A thematic analysis of the "coming out" process for transgendered individuals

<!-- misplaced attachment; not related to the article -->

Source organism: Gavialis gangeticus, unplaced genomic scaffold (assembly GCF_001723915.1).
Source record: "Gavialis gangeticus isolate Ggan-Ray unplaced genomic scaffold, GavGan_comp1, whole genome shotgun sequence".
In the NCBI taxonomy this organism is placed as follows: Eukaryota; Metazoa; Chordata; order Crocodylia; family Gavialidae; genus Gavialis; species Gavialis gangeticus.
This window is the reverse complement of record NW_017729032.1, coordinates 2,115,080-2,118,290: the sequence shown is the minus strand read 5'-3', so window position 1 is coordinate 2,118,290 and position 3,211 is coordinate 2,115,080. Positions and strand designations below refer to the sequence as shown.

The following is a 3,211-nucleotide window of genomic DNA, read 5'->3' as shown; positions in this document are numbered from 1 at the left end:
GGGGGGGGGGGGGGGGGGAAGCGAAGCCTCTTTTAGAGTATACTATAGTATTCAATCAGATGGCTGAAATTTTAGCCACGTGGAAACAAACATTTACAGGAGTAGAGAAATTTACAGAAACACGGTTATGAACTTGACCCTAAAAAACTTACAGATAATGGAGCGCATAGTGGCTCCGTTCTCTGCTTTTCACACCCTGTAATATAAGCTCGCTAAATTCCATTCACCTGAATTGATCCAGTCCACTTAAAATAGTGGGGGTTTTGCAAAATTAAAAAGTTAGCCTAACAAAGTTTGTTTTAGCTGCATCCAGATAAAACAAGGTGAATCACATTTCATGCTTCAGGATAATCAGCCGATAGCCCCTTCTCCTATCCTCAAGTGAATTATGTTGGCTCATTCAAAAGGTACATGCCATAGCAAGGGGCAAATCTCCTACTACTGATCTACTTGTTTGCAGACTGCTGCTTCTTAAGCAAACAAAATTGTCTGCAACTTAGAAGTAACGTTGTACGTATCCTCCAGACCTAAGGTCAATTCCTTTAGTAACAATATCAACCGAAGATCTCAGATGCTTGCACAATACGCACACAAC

This study examines the coming out process for transgendered individuals using the framework of Austin's speech act: the locutionary force, the illocutionary force, and the perlocutionary force. A grounded theory analysis of 43 letters in two different Internet databases revealed similarities and differences in the coming out process for transgendered individuals, compared to what we know about the process for gay and lesbian people. Similarities were found in all three acts: labels and scripts are used in the locutionary act; confession, education, affirmation and remorse are used as framing strategies in the illocutionary act; and rejection and acknowledgement are addressed in the perlocutionary act. Unique aspects of the coming out process for transgendered individuals include the importance of and reliance on labels in the locutionary act, education in the illocutionary act, and the visualization and cooperation of others in the perlocutionary act. These findings have a number of important practical and theoretical implications for interpersonal relationships and scholarship.